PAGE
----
HELD by ITAT:  The first question is whether the income from the project is to be assessed in the year under consideration, because if the project income is to be assessed in the year under consideration, then only the question of determination of income from the said project would arise. There are two recognized methods for determination of income in the case of contractor or builder. One is “percentage completion method” and the second is “project completion method”.  In the first method, the income is recognized on the basis of percentage of completion of the project, but in the second case, the income is recognized only after completion of the project. Admittedly, the assessee was following the project completion method. From the facts of the case it is evident that during the accounting year relevant to assessment year under consideration project was not completed.  The assessee started the construction of building in the immediately preceding year and the construction work continued in the year under consideration and also in subsequent year. The assessee also started booking of the flats, but neither the building construction was completed nor the sale deed was executed. It was pointed out by the revenue that the amount credited in the loose paper as “contract work income” was only projected sale proceeds which assessee was to receive on the sale of the flats which were booked till the date of survey. That out of the actual sale consideration of flats at Rs.5,63,27,300/-, the amount received by the assessee till the end of the accounting year relevant to assessment year under consideration was only Rs.52,95,000/-.  Thus, the sale consideration received was not even 10% of the total sale consideration of the flats. Not a single sale deed was executed.

From these facts, it is evident that the project under consideration was far from completion during the accounting year relevant to assessment year under consideration. It was also pointed out by the ld. Counsel that the project was actually completed in the previous year relevant to Assessment Year 2009-10 in which the income from the same project was offered. The assessment for Assessment Year 2009-10 is completed u/s 143(3) and copy of the assessment order is placed on record. These facts, stated by the ld. Counsel, have not been controverted before us at the time of hearing. Considering the totality of these facts, we have no hesitation to hold that the income from the project under consideration during the year under consideration was not assessable in this year, because the project was not completed. Once the income is not assessable, the question of determination of quantum of income from the said project is only academic.  In view of above, the court do not find any merit in the Revenue’s appeal and the same is rejected. So far as the difference between the labour payment mentioned in the profit & loss account found at the time of survey, the Revenue has seized various papers and the books of accounts. However, there is no corroborative evidence in respect of labour payment mentioned in the profit & loss account found at the time of survey. On the other hand, complete details of the labour payments debited in the books of accounts have been furnished. Moreover, after the arguments of both the sides and the facts of the case, we are of the opinion that the profit and loss accounts found at the time of survey is only an estimated profit and loss account in which projected profit is worked out which the assessee expected to earn on the completion of the project.  From the profit & loss account found at the time of survey, the court find that on income side there was a credit of Rs.5,63,27,300/- with the narration “contract work income”. The assessee is not doing any contract work, but this amount was the sale consideration which the assessee was expected to receive on the execution of sale deed of the flats booked till the date of survey.  At the expenditure side, there is no debit for the value of the land or the opening work-in-progress. Considering the totality of these facts as well as the factual finding recorded by the CIT(A), the court is  of the opinion that CIT(A) was justified in deleting additions made by AO.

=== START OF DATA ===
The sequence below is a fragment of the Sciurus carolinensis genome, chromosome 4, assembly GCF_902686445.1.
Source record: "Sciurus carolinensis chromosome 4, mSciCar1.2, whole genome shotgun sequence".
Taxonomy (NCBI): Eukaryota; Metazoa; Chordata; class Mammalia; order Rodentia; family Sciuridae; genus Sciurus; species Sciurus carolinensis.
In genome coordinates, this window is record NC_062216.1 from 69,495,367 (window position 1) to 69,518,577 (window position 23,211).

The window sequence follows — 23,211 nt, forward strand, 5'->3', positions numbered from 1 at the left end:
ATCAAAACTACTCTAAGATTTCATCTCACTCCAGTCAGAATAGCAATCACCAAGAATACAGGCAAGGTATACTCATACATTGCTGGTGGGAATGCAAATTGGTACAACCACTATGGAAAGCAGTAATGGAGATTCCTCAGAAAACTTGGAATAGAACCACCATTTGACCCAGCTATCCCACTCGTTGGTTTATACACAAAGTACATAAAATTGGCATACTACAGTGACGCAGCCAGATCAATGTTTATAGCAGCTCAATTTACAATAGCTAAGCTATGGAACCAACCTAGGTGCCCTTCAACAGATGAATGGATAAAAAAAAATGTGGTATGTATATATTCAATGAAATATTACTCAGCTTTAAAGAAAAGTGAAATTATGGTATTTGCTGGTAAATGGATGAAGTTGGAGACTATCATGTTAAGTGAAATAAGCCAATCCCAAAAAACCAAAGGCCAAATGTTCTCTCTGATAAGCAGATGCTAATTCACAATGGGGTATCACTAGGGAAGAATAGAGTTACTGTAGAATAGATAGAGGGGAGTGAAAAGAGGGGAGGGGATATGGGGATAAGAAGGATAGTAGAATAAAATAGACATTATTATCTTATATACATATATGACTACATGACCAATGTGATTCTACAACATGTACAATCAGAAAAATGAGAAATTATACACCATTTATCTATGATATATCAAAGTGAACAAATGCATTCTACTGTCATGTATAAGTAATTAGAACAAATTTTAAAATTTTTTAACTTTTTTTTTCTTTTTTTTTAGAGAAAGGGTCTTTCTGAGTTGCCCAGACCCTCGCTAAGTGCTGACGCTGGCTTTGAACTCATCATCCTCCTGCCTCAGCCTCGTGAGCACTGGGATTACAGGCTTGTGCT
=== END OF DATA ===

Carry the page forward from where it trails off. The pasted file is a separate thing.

Categories: Income Tax